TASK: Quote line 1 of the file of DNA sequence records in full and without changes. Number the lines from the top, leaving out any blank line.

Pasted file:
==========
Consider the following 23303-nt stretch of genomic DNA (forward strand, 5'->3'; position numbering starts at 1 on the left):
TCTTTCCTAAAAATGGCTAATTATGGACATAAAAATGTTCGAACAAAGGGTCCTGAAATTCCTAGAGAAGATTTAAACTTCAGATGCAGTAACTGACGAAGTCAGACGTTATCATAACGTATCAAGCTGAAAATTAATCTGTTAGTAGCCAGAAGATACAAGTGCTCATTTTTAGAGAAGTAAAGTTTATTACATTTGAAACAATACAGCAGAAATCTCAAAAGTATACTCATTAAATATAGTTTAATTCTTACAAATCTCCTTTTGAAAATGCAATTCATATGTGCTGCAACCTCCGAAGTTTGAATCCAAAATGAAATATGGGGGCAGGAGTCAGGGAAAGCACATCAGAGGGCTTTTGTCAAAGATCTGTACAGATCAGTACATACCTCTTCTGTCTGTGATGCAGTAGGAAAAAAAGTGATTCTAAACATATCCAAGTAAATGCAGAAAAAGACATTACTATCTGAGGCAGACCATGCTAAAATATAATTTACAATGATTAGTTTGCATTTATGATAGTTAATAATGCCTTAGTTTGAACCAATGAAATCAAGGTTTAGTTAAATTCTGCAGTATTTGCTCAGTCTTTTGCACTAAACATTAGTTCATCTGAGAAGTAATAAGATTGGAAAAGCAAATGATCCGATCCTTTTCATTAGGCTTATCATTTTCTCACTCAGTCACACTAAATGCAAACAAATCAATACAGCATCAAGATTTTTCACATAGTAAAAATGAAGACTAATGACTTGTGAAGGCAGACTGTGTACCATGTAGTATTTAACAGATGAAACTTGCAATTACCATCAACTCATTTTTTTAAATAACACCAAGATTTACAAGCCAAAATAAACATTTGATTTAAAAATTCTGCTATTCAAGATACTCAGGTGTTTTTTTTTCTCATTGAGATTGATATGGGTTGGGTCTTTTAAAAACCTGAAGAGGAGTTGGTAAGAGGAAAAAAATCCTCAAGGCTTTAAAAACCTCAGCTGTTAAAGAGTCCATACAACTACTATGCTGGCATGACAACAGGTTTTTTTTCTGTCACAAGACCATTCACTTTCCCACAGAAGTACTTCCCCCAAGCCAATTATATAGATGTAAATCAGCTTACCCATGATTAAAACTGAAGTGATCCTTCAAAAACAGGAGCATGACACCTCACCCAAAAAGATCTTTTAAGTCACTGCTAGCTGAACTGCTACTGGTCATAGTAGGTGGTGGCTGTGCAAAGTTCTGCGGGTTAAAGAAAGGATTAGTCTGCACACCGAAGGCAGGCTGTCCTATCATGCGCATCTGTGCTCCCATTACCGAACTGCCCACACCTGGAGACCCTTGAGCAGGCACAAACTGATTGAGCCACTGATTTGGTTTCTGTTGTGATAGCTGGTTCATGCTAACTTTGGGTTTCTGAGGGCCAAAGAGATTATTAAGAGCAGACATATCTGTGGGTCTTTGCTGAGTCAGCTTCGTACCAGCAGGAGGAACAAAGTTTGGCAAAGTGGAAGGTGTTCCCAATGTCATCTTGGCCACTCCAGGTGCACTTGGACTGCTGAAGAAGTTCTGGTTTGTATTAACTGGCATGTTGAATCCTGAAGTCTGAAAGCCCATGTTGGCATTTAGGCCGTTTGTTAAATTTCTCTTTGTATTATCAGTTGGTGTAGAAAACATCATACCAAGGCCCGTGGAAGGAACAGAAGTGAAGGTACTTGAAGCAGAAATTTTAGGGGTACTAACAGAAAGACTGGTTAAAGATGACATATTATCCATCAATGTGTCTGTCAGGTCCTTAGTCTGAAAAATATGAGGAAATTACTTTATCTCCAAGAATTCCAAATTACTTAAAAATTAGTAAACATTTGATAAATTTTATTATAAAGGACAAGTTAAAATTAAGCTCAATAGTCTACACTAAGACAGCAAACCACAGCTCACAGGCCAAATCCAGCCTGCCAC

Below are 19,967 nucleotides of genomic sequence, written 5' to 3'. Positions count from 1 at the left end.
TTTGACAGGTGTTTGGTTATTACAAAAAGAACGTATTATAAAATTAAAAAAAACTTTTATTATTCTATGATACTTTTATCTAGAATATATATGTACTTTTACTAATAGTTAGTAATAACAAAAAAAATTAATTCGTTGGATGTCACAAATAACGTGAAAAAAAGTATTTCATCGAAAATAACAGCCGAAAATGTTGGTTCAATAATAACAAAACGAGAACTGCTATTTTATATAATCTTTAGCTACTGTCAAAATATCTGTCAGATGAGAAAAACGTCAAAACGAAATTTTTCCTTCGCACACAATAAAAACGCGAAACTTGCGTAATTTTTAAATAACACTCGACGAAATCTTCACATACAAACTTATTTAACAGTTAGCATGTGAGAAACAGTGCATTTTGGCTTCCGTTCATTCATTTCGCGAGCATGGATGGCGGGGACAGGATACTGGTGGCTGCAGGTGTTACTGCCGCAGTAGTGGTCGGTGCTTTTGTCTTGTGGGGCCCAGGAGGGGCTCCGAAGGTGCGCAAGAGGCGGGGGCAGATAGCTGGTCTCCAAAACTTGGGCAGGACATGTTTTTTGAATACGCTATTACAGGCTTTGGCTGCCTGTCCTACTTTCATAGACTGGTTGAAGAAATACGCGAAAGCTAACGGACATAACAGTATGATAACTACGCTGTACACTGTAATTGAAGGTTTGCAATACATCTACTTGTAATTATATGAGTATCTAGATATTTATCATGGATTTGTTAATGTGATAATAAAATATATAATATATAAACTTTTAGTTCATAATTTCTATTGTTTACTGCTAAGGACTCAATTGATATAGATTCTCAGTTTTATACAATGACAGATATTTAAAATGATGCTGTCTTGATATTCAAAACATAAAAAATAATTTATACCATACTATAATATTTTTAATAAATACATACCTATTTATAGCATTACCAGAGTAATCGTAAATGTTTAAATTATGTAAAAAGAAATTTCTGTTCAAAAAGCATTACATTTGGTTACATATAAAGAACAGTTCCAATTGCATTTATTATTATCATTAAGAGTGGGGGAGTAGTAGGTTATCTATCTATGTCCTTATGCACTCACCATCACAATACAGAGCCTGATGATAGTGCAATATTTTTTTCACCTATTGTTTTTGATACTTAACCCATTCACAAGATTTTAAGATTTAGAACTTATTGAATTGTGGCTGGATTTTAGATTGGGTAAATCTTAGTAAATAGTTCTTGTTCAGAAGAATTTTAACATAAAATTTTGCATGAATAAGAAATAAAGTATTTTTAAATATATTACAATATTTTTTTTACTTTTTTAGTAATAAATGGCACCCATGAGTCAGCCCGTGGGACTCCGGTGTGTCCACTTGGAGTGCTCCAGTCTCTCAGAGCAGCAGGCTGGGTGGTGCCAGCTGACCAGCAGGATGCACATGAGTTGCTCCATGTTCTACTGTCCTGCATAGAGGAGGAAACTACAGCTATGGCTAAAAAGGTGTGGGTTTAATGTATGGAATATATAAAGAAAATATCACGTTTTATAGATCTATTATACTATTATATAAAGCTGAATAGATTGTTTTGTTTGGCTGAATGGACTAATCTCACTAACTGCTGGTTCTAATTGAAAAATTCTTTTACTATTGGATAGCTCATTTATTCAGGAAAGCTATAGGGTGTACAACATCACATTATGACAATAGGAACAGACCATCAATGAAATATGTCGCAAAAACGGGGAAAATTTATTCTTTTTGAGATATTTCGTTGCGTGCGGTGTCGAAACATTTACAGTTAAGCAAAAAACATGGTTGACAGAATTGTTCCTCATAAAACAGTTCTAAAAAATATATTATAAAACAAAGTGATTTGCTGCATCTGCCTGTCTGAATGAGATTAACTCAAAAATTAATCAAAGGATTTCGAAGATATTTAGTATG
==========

Consider the following 23303-nt stretch of genomic DNA (forward strand, 5'->3'; position numbering starts at 1 on the left):